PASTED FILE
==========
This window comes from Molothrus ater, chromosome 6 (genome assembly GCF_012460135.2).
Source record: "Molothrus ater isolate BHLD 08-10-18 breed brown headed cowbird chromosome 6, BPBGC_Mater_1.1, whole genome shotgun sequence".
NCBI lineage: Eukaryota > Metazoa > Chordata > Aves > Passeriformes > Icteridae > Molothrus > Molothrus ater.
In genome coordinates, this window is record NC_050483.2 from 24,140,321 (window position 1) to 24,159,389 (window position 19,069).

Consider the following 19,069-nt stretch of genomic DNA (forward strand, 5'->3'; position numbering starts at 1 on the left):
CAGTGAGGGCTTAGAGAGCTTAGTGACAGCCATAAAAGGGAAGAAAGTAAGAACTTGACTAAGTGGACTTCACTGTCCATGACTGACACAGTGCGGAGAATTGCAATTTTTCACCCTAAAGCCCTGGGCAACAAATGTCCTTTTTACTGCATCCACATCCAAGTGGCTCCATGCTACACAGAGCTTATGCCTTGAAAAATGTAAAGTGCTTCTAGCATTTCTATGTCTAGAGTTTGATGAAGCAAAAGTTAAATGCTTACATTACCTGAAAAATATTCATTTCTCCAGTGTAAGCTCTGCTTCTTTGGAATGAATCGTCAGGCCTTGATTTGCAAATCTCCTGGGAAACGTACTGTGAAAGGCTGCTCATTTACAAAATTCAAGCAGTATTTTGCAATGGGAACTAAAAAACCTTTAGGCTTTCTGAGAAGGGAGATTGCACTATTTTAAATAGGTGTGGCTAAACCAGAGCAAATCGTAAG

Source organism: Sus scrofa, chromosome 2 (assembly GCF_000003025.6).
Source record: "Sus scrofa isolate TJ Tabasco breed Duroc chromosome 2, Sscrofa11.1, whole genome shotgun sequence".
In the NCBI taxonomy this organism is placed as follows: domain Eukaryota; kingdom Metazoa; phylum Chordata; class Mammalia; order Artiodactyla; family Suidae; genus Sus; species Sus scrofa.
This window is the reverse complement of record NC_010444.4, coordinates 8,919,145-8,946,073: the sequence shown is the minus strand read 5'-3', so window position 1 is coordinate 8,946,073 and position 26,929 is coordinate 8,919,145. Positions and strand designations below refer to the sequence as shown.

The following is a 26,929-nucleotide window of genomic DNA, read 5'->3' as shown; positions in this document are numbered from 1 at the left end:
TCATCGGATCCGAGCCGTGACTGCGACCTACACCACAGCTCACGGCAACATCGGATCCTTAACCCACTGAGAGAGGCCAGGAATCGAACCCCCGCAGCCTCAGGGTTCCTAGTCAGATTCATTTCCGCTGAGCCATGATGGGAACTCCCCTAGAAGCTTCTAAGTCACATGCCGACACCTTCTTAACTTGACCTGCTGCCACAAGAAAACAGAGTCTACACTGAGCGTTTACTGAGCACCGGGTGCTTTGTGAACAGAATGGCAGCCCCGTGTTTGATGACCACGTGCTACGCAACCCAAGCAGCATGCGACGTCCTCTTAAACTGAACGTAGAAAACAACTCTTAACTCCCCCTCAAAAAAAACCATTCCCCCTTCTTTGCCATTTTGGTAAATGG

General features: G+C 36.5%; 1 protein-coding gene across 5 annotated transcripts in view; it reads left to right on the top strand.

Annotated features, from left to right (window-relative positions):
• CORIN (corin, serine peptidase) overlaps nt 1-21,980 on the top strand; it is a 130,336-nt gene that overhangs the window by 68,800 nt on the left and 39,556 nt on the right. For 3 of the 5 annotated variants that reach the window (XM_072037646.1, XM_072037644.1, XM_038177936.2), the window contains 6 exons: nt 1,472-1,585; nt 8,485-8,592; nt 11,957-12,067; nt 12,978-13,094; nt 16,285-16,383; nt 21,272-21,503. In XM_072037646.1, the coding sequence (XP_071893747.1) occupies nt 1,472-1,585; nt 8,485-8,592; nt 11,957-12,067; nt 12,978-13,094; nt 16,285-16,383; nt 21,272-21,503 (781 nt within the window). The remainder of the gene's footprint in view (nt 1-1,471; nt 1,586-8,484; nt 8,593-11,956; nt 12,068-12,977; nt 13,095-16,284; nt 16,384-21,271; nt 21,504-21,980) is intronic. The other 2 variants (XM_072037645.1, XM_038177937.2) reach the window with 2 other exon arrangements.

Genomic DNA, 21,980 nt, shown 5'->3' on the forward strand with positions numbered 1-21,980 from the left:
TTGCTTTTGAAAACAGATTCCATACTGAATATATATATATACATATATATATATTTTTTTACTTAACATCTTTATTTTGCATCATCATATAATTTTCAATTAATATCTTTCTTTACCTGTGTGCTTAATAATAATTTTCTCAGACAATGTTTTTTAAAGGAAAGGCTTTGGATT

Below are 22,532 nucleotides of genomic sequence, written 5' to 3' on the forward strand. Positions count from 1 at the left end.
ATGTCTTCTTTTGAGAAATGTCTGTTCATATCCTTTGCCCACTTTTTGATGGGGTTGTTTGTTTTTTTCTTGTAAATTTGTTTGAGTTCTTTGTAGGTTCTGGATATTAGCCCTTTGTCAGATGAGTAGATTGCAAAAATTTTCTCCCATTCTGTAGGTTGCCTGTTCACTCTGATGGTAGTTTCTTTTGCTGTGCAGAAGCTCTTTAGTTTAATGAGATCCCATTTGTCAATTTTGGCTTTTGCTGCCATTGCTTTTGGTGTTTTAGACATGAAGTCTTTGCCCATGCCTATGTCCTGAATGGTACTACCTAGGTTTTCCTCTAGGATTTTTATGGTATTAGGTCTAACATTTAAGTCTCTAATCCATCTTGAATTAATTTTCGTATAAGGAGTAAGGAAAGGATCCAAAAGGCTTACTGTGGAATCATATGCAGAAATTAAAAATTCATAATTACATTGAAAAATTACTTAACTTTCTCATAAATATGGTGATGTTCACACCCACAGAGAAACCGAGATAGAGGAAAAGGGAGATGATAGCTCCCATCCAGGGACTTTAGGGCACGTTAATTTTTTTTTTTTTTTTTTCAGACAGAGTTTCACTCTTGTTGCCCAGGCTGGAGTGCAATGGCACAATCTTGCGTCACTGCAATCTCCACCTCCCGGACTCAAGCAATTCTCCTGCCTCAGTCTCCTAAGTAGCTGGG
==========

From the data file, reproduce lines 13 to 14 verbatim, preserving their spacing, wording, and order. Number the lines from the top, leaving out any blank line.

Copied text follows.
General features: G+C 36.5%; 1 protein-coding gene across 5 annotated transcripts in view; it reads left to right on the top strand.

Annotated features, from left to right (window-relative positions):